6. For a more recent take on the situatedness of this show, see Michael Brenson, “Places with a Past: New Site-Specific Art in Charleston Belongs to Its Place and Time,” Brooklyn Rail, July 15, 2013. See http://www.brooklynrail.org/2013/07/criticspage/places-with-a-pastnew-site-specific-art-in-charleston-belongs-to-its-place-and-time.
7. Of the other artists in Places with a Past, Christian Boltanski was the only other with whom I had previously worked. [End Page 166]
8. The artists who took up this invitation were Christian Boltanski; Chris Burden; James Coleman; Houston Conwill, Estella Conwill Majozo, and Joseph DePace; Kate Ericson and Mel Ziegler; Ian Hamilton Finlay; Gwylene Gallimard and Jean-Marie Mauclet; Antony Gormley; Ann Hamilton; David Hammons; Ronald Jones; Narelle Jubelin; Liz Magor; Elizabeth Newman; Joyce Scott; Cindy Sherman; Lorna Simpson and Alva Rogers; and Barbara Steinman.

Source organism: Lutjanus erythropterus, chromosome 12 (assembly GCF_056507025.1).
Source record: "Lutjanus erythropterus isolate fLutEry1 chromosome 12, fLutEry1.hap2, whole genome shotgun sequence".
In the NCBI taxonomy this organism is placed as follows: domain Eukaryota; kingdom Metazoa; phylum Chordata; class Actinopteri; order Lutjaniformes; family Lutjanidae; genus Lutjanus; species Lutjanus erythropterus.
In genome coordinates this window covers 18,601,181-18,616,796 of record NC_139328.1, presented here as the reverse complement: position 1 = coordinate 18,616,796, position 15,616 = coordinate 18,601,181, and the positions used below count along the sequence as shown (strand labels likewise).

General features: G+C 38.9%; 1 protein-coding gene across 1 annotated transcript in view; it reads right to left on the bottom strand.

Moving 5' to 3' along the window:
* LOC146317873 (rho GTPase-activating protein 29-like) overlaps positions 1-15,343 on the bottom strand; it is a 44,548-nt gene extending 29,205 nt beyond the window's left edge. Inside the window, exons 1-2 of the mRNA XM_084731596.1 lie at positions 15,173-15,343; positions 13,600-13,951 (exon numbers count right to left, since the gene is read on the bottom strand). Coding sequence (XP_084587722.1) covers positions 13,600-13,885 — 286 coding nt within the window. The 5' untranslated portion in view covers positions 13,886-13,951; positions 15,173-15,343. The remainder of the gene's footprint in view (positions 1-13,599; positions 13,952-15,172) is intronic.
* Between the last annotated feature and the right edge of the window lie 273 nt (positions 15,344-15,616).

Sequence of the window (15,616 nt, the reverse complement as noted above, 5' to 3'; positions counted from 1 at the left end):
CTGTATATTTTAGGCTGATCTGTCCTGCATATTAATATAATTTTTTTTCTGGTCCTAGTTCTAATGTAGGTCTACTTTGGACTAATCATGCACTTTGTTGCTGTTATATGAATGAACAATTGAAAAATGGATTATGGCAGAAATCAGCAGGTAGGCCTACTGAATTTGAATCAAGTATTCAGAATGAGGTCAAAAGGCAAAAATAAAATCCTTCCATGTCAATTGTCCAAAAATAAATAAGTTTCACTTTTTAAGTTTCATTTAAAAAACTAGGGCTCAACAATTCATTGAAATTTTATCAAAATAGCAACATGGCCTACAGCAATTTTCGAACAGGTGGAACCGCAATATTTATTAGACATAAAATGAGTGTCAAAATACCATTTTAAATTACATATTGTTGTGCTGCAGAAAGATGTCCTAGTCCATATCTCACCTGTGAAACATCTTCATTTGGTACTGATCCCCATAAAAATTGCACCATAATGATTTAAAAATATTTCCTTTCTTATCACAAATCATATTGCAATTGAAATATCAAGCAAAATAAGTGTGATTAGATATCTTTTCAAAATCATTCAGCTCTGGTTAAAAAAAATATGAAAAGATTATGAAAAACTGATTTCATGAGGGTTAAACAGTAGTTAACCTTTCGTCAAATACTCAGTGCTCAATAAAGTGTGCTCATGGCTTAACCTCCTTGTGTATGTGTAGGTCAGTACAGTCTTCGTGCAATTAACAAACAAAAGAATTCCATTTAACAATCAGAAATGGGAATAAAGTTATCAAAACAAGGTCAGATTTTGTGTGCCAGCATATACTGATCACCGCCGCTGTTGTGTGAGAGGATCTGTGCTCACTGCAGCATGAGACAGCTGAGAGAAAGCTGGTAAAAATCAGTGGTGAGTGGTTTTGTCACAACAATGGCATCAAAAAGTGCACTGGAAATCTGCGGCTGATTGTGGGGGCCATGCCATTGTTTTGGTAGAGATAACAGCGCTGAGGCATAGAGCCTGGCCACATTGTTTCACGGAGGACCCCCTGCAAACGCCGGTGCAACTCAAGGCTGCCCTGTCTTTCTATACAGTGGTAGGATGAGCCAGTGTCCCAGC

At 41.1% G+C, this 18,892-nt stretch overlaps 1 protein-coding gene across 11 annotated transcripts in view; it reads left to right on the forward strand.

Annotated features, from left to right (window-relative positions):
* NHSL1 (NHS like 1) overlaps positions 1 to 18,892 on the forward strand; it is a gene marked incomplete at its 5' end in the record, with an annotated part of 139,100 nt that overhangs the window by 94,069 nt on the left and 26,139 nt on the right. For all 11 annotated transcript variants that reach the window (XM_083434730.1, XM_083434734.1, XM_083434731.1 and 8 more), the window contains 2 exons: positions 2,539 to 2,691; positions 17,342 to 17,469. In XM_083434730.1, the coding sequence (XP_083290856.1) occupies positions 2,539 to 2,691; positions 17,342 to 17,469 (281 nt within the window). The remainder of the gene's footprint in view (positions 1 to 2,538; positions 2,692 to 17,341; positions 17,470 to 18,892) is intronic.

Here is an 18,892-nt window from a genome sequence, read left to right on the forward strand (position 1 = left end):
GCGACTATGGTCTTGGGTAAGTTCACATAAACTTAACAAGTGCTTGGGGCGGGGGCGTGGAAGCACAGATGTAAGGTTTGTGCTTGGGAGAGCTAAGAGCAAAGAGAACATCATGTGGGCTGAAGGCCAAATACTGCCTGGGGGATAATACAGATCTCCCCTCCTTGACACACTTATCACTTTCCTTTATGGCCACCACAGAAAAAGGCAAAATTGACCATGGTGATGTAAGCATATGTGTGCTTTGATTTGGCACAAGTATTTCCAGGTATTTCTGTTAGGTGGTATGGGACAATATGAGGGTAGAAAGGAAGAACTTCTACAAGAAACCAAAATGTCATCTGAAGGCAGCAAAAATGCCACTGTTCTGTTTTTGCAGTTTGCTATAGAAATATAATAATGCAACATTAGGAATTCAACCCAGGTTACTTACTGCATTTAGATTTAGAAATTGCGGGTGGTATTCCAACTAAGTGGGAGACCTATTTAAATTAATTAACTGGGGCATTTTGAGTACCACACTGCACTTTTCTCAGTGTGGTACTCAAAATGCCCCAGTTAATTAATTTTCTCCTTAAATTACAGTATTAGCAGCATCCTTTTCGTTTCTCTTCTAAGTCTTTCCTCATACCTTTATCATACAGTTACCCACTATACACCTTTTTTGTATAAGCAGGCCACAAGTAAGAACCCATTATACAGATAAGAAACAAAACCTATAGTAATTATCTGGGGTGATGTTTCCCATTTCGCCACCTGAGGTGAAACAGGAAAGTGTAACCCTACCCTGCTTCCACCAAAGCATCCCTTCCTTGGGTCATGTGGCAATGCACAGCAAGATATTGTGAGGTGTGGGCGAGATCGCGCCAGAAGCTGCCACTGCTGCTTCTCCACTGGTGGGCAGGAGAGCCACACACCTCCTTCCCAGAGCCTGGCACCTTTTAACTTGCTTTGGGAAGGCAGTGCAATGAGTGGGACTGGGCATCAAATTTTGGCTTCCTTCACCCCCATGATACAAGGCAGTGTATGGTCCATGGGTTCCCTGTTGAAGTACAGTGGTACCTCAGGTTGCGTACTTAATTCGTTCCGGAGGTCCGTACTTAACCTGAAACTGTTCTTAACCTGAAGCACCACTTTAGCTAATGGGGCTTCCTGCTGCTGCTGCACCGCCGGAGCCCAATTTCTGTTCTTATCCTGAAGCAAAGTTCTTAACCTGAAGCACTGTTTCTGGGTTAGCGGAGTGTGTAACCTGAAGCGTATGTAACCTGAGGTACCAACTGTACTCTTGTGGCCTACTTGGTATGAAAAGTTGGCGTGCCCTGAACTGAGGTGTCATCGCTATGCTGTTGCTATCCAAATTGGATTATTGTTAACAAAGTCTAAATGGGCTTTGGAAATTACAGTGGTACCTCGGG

9. I discuss this process as a curatorial practice in the essay “In the Space of Art,” in Buddha Mind in Contemporary Art, ed. Jacquelynn Baas and Mary Jane Jacob (Berkeley: University of California Press, 2004), 164–69. See also my “Making Space for Art,” in What Makes a Great Exhibition (Philadelphia: Pew Center for Arts and Heritage, 2006), 134–41.
10. For example, I brought a catalogue of Civil War photographer George Barnard to my first artist’s meeting, which was with Ronald Jones. He honed in on Barnard’s South Carolina Cherubs, which became the image for his tribute to slave insurrectionist Denmark Vesey, an idea with which he had arrived. At other times, artists spurred on other artists, as when David Hammons brought a tree that had fallen in Hurricane Hugo to Joyce Scott. It came to symbolize a lynched body in her installation.
11. Arthur Danto, a rare philosopher who devoted much of his career and thought to the subject of how art is experienced, explored the uniquely engaging, non-didactic aspects of site-specific art and his experience of it, in “Spoleto Festival U.S.A.,” Nation, July 5–August 5, 1991.